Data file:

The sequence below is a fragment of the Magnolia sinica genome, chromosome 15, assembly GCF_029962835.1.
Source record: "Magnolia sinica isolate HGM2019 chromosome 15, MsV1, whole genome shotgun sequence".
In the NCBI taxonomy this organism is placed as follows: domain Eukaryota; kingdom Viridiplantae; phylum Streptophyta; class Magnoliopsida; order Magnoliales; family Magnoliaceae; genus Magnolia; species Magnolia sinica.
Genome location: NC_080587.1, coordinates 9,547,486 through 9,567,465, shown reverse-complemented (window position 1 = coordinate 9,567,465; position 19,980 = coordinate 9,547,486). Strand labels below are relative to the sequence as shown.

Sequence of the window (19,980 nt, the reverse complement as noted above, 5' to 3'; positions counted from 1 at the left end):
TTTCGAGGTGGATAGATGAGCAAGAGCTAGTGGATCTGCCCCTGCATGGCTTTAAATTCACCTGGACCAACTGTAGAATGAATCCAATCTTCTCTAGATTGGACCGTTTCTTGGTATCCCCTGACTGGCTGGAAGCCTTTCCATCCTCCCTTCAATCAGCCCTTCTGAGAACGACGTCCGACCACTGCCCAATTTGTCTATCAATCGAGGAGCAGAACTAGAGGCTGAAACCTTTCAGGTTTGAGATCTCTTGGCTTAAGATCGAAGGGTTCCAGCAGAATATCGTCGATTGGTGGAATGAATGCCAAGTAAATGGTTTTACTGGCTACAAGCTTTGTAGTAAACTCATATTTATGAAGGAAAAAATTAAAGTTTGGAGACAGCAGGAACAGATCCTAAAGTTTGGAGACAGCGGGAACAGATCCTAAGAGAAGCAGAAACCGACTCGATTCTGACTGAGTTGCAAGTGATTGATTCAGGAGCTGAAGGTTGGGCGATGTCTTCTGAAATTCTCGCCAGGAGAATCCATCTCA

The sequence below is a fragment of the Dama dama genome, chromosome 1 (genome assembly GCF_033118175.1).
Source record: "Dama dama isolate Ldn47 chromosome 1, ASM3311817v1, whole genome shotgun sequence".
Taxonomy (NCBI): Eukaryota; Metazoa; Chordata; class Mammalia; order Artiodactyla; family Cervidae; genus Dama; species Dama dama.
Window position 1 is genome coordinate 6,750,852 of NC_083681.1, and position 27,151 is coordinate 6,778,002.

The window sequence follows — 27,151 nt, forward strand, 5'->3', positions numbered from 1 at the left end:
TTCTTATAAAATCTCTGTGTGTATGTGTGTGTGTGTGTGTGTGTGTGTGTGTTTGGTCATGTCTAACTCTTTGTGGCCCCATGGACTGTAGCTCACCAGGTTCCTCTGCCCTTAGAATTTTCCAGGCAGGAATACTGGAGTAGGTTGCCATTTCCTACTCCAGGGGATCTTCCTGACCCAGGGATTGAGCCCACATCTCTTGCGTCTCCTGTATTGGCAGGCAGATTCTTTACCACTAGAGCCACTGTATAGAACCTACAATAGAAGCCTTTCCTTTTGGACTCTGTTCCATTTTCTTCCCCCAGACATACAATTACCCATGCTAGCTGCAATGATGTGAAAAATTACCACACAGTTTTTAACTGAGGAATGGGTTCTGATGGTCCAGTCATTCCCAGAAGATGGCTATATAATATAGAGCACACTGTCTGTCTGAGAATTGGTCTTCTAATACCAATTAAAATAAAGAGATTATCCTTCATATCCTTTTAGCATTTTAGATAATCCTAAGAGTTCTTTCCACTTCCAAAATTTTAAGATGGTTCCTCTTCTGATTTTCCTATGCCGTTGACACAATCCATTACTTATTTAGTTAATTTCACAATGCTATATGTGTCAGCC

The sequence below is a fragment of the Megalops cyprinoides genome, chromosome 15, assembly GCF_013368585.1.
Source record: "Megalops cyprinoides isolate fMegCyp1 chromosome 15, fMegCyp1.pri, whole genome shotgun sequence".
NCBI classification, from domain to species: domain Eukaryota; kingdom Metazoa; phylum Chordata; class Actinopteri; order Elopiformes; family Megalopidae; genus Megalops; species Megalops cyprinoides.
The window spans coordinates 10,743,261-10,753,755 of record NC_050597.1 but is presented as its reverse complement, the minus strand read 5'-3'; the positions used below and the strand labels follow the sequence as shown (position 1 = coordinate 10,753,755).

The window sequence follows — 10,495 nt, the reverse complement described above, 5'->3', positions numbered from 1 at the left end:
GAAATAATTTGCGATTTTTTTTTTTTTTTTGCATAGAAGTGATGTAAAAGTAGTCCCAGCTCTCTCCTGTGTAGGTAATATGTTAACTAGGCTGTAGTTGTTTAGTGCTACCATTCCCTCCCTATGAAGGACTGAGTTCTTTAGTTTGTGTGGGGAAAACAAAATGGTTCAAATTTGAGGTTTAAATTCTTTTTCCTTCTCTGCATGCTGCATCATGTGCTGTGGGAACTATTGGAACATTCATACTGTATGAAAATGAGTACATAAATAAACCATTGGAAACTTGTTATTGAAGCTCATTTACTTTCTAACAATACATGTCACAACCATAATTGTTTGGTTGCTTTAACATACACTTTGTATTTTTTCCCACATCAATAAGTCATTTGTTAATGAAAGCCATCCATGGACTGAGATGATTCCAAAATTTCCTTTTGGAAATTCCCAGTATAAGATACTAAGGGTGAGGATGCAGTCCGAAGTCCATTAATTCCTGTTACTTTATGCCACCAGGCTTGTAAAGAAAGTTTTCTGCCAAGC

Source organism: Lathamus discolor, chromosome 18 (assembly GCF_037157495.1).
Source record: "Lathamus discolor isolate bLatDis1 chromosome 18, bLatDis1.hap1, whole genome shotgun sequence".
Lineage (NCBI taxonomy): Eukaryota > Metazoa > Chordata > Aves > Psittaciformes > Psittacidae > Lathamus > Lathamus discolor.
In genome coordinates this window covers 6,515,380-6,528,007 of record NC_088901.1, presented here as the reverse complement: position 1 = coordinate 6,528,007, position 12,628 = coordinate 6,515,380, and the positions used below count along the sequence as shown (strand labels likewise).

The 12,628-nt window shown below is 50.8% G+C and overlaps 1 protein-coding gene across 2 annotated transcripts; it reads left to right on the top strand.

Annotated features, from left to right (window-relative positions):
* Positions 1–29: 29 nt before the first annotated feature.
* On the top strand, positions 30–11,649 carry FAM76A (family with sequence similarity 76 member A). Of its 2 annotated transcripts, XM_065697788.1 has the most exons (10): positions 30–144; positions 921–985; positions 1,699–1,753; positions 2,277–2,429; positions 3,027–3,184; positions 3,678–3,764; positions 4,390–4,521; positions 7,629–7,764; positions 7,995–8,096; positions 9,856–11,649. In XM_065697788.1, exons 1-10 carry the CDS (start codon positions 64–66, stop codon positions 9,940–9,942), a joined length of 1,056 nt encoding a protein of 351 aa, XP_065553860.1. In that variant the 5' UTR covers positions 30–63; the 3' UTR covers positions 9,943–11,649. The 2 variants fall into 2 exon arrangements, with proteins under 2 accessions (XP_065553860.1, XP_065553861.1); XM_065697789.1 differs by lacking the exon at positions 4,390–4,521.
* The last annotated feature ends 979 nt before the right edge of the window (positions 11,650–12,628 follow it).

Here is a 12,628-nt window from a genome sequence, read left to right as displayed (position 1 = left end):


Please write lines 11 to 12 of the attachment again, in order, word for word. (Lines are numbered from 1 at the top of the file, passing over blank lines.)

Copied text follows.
The window sequence follows — 27,151 nt, forward strand, 5'->3', positions numbered from 1 at the left end:
TTCTTATAAAATCTCTGTGTGTATGTGTGTGTGTGTGTGTGTGTGTGTGTGTTTGGTCATGTCTAACTCTTTGTGGCCCCATGGACTGTAGCTCACCAGGTTCCTCTGCCCTTAGAATTTTCCAGGCAGGAATACTGGAGTAGGTTGCCATTTCCTACTCCAGGGGATCTTCCTGACCCAGGGATTGAGCCCACATCTCTTGCGTCTCCTGTATTGGCAGGCAGATTCTTTACCACTAGAGCCACTGTATAGAACCTACAATAGAAGCCTTTCCTTTTGGACTCTGTTCCATTTTCTTCCCCCAGACATACAATTACCCATGCTAGCTGCAATGATGTGAAAAATTACCACACAGTTTTTAACTGAGGAATGGGTTCTGATGGTCCAGTCATTCCCAGAAGATGGCTATATAATATAGAGCACACTGTCTGTCTGAGAATTGGTCTTCTAATACCAATTAAAATAAAGAGATTATCCTTCATATCCTTTTAGCATTTTAGATAATCCTAAGAGTTCTTTCCACTTCCAAAATTTTAAGATGGTTCCTCTTCTGATTTTCCTATGCCGTTGACACAATCCATTACTTATTTAGTTAATTTCACAATGCTATATGTGTCAGCC